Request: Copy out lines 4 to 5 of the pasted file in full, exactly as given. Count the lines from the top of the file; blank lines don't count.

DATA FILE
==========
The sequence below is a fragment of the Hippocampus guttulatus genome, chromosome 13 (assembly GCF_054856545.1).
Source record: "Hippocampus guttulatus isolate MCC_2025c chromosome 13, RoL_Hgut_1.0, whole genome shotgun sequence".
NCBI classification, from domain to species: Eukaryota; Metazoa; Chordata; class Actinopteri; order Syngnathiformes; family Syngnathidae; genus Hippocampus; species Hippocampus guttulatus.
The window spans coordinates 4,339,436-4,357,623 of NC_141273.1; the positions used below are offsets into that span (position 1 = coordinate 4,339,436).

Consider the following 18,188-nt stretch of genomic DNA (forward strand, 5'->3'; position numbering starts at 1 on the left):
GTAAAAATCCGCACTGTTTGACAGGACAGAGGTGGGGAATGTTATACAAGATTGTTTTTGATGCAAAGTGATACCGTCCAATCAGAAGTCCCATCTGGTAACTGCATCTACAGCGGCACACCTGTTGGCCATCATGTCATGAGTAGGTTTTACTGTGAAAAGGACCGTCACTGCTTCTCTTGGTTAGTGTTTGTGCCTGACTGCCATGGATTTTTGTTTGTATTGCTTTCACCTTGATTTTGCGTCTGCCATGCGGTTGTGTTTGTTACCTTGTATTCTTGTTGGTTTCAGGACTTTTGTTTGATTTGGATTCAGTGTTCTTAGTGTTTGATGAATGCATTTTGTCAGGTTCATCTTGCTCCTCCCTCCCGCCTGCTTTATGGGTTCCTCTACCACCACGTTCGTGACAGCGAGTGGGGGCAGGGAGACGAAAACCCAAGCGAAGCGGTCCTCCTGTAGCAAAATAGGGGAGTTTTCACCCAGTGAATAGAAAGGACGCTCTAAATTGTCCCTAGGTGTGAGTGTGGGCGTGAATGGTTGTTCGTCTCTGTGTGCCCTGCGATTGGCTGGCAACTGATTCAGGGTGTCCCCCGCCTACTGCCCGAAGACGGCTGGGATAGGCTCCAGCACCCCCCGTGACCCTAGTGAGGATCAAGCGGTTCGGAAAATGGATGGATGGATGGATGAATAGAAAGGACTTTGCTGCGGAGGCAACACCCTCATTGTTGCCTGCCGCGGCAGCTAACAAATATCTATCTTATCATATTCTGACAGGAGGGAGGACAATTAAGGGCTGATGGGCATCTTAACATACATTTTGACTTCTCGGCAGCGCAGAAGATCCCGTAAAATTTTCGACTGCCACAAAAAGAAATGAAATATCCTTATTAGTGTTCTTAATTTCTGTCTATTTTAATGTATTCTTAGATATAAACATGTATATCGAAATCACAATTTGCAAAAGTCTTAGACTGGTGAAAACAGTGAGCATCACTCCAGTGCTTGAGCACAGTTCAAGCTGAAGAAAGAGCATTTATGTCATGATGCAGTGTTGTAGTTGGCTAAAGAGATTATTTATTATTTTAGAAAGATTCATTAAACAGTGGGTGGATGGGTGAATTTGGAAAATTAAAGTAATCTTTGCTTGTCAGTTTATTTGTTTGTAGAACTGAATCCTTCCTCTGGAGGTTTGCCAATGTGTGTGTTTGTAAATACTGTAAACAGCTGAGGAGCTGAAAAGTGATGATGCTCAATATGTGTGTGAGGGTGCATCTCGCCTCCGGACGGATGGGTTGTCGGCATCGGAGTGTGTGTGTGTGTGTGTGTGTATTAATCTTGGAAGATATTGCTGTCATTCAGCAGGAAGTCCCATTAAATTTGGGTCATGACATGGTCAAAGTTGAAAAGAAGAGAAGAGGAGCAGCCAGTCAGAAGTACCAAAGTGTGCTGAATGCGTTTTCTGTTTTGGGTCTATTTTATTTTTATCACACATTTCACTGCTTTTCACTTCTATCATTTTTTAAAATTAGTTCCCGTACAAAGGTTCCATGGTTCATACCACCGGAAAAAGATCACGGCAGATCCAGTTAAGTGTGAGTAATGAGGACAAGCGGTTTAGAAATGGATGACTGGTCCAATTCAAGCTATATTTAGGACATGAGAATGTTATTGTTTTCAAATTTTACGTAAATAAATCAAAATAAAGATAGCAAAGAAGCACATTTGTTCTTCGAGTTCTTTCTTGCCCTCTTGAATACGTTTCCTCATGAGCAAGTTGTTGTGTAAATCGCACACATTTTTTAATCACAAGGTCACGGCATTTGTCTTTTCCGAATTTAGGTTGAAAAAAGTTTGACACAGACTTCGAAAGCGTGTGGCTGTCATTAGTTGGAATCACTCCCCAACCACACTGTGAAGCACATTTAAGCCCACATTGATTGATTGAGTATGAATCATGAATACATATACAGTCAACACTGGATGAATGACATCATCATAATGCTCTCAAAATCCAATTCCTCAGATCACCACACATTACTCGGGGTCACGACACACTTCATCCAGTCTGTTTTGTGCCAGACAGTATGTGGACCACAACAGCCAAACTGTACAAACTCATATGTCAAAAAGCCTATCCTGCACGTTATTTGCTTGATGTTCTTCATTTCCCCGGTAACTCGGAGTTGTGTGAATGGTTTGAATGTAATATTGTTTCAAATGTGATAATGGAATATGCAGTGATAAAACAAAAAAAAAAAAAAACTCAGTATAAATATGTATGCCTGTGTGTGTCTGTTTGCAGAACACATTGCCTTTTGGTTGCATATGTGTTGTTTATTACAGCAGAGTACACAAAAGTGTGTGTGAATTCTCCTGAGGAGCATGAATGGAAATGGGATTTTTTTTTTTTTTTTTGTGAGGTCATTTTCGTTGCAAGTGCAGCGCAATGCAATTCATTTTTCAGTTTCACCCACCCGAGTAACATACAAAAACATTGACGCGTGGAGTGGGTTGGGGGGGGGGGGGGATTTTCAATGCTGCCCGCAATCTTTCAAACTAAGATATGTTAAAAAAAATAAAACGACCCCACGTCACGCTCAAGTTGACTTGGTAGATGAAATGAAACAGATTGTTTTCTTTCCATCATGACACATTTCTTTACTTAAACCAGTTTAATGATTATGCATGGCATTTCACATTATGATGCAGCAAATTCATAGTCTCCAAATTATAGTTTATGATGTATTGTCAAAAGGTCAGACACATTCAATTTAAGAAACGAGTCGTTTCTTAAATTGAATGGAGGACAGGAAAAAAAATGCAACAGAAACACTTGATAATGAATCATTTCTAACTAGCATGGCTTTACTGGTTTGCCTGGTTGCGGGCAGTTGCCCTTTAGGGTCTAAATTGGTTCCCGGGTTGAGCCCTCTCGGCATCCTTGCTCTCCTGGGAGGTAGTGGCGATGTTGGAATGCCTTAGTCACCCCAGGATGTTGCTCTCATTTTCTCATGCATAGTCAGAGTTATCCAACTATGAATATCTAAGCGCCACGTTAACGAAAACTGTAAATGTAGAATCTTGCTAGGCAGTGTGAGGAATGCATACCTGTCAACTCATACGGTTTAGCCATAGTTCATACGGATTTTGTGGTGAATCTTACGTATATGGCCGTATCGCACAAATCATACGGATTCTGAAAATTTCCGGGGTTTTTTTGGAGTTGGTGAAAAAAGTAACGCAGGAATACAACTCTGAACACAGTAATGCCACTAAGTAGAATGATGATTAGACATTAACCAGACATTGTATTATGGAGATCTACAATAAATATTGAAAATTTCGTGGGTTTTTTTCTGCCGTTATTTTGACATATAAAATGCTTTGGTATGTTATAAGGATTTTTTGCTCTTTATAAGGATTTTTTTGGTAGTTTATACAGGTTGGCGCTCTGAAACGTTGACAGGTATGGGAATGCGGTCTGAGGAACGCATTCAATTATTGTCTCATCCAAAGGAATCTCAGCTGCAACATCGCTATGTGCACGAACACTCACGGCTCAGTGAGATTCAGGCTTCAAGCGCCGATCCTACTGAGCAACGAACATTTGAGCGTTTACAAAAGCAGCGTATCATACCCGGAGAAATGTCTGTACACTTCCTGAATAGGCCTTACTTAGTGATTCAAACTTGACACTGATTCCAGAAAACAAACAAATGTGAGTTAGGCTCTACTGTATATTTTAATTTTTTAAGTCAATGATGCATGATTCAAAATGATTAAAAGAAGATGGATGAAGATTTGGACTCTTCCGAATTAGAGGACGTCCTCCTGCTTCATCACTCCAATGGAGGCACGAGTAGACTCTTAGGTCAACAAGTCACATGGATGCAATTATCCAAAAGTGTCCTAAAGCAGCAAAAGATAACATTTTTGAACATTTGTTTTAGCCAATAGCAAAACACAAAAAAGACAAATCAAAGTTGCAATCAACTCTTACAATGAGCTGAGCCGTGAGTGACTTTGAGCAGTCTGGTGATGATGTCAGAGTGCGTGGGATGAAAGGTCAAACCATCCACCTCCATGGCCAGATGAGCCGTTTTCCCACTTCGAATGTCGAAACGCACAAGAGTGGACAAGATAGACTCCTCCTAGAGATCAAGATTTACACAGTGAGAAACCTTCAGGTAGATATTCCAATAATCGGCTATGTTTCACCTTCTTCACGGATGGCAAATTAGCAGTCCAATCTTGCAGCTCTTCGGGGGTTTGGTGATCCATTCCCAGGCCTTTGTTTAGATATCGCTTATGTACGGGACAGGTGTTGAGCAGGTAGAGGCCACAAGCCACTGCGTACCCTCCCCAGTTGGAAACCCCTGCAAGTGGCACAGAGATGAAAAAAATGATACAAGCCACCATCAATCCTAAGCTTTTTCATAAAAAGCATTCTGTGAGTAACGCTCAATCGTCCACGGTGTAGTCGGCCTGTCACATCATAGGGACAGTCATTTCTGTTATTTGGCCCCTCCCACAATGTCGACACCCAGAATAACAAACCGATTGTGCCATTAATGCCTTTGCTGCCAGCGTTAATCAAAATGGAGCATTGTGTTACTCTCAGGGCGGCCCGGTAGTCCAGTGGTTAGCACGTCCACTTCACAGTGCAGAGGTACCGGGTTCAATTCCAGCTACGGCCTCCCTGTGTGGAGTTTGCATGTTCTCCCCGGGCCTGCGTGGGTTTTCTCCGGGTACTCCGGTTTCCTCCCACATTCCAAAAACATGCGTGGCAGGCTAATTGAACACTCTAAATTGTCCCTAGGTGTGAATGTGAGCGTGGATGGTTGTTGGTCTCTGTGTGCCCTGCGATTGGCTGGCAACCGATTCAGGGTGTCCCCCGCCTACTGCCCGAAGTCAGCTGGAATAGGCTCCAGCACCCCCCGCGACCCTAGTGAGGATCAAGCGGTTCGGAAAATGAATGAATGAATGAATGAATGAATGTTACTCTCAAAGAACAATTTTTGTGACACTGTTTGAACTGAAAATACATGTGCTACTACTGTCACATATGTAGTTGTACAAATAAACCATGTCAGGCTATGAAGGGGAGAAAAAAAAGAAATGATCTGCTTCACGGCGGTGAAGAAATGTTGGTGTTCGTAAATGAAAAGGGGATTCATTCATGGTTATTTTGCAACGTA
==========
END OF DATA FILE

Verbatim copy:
The window spans coordinates 4,339,436-4,357,623 of NC_141273.1; the positions used below are offsets into that span (position 1 = coordinate 4,339,436).

Consider the following 18,188-nt stretch of genomic DNA (forward strand, 5'->3'; position numbering starts at 1 on the left):